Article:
Kerry Wood almost did not come back to play in the 2012 season and Friday he announced his mid-season retirement after a career that was dotted with some highlights, but pockmarked by incredible frustration.
When it all began for Wood with the Cubs as a 20-year-old in 1998, he was supposed to be the next in the line of the great Texas fireballers, a linear descendent of Nolan Ryan and Roger Clemens. He seemed to have the goods and he electrified baseball when he struck out 20 batters in a game as a fifth start as a rookie. In those days he could hit 100 mph on the radar gun.
Oh, what a career was promised. By now we should have been talking about Wood as a potential all-time great, as a many-time All-Star. However, that is not what fate had in mind for the powerful righty. Instead, Wood will sadly be remembered best for what might have been if his arm hadn’t let him down.
Wood was 13-6 at age 21, yet never won more than 14 games in a season and only twice more won 12. He went on the disabled list more than a dozen times, including once this season and noted, “My body just wasn’t bouncing back.” He said farewell to fans with a doff his cap at Wrigley Field Friday and refused to issue a woe-is-me speech, instead saying he had fun playing and learned a lot about himself when the difficult times came along.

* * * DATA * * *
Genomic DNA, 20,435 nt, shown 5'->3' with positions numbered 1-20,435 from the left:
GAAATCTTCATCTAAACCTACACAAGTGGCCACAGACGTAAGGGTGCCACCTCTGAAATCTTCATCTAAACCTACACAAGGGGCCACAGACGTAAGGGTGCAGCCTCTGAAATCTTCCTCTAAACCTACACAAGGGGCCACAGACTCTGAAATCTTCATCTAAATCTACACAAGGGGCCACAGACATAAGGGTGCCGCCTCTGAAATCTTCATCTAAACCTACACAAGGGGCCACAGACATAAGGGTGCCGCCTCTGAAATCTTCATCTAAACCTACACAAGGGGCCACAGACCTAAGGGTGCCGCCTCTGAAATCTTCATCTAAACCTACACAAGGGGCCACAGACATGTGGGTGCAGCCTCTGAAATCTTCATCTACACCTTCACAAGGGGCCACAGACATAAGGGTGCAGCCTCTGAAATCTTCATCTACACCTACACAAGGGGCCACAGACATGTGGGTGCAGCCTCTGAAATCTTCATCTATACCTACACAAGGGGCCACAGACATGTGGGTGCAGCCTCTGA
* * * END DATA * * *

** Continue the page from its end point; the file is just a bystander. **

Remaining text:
Injury after injury led to reduced expectations. Wood was going to be a front-of-the-rotation ace starter. He pulled it off for a bit. Then he was going to be the next great closer, with many fewer innings being coaxed out of the once-magic right arm. Then he was a middle reliever. Then he wasn’t even a Cub, floating around for a couple of seasons before landing back at Wrigley Field for another go-around.
Wood definitely showed flashes as a closer and at other times in other relief roles. But nothing ever lasted very long because his wing was always damaged. In some ways it is a testament to his fortitude that Wood hung in there and kept on throwing into 2012.
As someone who was a pretty nice guy to those around him in the game, Wood had lots of people rooting for him to make a successful comeback–each time. But it has been a ticking clock on his arm for years now. Each fresh chance offered hope, but each time around Wood was being counted on to face fewer and fewer batters.
It finally reached the point in Chicago this season that he was not being counted on much at all and he wasn’t getting many people out, either. One of the bigger inter-league series that has retained its freshness since the teams from the American League and National League began crossing over, is the Cubs-White Sox showdown. Friday, the White Sox bested the Cubs, 3-2, but Wood got into the game.
Appropriately, the last batter Wood faced in the majors, Dayan Viciedo, he struck out. As he headed to the dugout for the final time Wood made it clear he was walking not only to the showers, but into retirement at just 34 years old.
Wood’s lifetime record is 86-75. He saved 63 games and his earned run average is 3.67. Generations the numbers won’t stand out and young fans will barely know his name. It’s a shame because those of us who saw him pitch when he was a bundle of potential and his future was still bright will know how great he may have been.